The Bhagavad Gita
Translated by Eknath Easwaran
Vintage Books, 122pp., $15.00
Many years ago, when I was still a graduate student, I traveled by train from central India to Simla, then the summer seat of the British government in India. We had not been long out of Delhi when suddenly a chattering of voices disturbed my reverie. I asked the man next to me if something had happened. “Kurukshetra!” he replied. “The next stop is Kurukshetra!”
I could understand the excitement. Kurukshetra, “the field of the Kurus,” is the setting for the climactic battle of the Mahabharata, the vastest epic in any world literature, on which virtually every Hindu child in India is raised. Its characters, removed in time by some three thousand years, are as familiar to us as our relatives. The temper of the story is utterly contemporary; I can imagine it unfolding in the nuclear age as easily as in the dawn of Indian history.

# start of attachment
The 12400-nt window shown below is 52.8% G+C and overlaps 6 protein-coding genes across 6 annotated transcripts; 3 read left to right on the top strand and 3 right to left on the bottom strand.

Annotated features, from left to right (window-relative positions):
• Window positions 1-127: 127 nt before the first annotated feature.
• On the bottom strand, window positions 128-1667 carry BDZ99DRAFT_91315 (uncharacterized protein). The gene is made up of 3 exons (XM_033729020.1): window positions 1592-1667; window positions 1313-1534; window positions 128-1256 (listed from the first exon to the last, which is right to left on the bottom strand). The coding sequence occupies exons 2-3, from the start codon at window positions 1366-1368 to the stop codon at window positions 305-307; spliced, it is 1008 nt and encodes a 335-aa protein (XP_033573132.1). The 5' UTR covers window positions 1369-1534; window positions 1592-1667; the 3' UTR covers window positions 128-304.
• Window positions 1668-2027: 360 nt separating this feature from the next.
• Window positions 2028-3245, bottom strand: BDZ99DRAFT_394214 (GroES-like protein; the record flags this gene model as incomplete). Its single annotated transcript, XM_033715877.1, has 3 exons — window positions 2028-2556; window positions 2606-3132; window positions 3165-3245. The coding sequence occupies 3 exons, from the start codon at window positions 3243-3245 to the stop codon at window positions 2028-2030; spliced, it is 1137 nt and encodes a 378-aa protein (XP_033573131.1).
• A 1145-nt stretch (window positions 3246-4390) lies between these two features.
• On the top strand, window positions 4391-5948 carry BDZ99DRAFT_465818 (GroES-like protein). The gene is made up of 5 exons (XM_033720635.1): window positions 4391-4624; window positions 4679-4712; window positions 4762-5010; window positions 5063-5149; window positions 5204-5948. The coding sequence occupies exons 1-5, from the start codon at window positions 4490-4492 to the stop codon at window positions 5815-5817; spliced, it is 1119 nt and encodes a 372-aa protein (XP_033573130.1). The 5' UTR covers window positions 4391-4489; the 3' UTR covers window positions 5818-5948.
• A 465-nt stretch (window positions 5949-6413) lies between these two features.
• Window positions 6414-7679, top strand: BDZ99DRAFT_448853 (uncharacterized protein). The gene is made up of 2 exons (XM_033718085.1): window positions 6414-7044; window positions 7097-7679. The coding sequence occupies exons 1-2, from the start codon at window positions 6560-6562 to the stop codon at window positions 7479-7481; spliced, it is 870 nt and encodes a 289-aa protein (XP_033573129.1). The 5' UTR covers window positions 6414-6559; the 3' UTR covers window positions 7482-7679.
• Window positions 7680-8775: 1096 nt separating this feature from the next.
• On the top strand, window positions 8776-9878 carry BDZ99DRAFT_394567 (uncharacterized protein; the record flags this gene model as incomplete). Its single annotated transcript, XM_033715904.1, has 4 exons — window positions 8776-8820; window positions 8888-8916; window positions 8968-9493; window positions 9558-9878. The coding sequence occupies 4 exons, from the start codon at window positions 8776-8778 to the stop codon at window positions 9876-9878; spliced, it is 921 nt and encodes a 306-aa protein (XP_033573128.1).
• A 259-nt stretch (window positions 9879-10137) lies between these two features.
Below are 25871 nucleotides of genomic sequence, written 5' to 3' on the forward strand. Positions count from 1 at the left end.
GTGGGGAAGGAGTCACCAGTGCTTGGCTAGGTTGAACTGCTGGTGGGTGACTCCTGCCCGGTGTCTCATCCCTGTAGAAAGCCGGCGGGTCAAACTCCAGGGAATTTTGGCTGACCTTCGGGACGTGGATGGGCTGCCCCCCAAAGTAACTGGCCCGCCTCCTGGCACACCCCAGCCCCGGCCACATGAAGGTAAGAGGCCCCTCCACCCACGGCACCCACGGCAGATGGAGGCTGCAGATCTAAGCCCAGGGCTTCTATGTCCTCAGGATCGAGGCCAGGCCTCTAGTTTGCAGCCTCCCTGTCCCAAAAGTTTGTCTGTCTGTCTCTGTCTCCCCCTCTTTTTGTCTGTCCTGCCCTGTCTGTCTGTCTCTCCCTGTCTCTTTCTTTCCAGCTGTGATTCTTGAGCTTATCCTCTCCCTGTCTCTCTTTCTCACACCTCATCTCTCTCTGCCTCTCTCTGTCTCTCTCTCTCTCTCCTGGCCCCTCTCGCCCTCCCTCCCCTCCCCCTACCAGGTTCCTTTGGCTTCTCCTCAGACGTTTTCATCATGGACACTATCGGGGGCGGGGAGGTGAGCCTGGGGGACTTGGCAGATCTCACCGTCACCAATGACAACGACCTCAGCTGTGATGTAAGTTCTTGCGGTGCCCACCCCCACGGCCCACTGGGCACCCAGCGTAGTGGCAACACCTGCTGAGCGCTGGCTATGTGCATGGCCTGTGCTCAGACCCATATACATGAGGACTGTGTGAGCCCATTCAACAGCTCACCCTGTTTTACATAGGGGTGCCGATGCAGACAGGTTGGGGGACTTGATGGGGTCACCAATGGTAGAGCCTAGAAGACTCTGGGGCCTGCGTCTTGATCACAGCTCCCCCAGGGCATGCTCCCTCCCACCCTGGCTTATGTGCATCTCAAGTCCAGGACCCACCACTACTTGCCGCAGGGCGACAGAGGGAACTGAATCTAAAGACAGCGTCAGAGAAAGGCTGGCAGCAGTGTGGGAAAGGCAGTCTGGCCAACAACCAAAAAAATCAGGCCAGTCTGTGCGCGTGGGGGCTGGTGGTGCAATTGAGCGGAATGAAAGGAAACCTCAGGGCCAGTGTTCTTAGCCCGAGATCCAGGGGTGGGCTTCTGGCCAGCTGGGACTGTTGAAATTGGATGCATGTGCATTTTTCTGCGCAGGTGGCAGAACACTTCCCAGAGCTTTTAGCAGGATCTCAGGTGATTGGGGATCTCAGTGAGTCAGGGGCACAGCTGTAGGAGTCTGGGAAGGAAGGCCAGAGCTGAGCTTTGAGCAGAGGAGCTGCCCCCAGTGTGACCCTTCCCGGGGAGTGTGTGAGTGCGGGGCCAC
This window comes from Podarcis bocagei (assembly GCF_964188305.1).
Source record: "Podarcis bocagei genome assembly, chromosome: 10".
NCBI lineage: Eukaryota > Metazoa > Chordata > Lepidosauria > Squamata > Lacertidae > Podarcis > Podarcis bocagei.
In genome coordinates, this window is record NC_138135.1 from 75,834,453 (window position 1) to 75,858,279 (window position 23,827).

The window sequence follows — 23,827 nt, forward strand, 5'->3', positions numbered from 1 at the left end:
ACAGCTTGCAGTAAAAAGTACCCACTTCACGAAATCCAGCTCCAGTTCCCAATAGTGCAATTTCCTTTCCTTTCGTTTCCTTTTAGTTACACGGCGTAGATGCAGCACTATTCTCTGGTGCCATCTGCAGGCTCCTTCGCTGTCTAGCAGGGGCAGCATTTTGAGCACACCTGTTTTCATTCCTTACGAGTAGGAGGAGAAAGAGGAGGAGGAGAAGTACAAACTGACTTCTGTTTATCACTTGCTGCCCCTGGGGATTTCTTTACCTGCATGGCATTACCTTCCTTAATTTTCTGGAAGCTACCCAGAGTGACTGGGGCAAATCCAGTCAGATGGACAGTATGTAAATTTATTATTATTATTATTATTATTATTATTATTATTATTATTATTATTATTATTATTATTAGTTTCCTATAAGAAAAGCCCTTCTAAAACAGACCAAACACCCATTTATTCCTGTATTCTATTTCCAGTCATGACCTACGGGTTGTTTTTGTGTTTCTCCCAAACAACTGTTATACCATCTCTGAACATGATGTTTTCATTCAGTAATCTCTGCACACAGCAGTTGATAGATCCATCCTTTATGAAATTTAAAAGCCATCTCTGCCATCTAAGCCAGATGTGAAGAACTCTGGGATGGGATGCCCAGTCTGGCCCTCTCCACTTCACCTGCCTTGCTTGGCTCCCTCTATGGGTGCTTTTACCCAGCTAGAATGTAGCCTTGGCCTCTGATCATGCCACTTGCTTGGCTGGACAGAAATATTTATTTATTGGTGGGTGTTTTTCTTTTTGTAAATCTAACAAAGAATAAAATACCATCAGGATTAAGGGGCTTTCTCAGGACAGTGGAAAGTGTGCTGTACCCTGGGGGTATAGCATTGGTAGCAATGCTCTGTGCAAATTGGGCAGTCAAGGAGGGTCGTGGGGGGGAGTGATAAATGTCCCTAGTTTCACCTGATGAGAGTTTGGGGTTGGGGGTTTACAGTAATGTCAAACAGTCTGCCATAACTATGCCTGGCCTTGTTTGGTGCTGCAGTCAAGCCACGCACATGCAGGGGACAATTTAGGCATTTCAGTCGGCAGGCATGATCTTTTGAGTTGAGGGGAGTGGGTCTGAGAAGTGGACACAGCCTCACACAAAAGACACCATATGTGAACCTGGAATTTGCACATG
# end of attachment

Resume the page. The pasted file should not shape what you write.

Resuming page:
The Mahabharata is literature at its greatest – in fact, it has been called a literature in itself, comparable in its breadth and depth and characterization to the whole of Greek literature or Shakespeare. But what makes it unique is that embedded in this literary masterpiece is one of the finest mystical documents the world has seen: the Bhagavad Gita. [Read more…]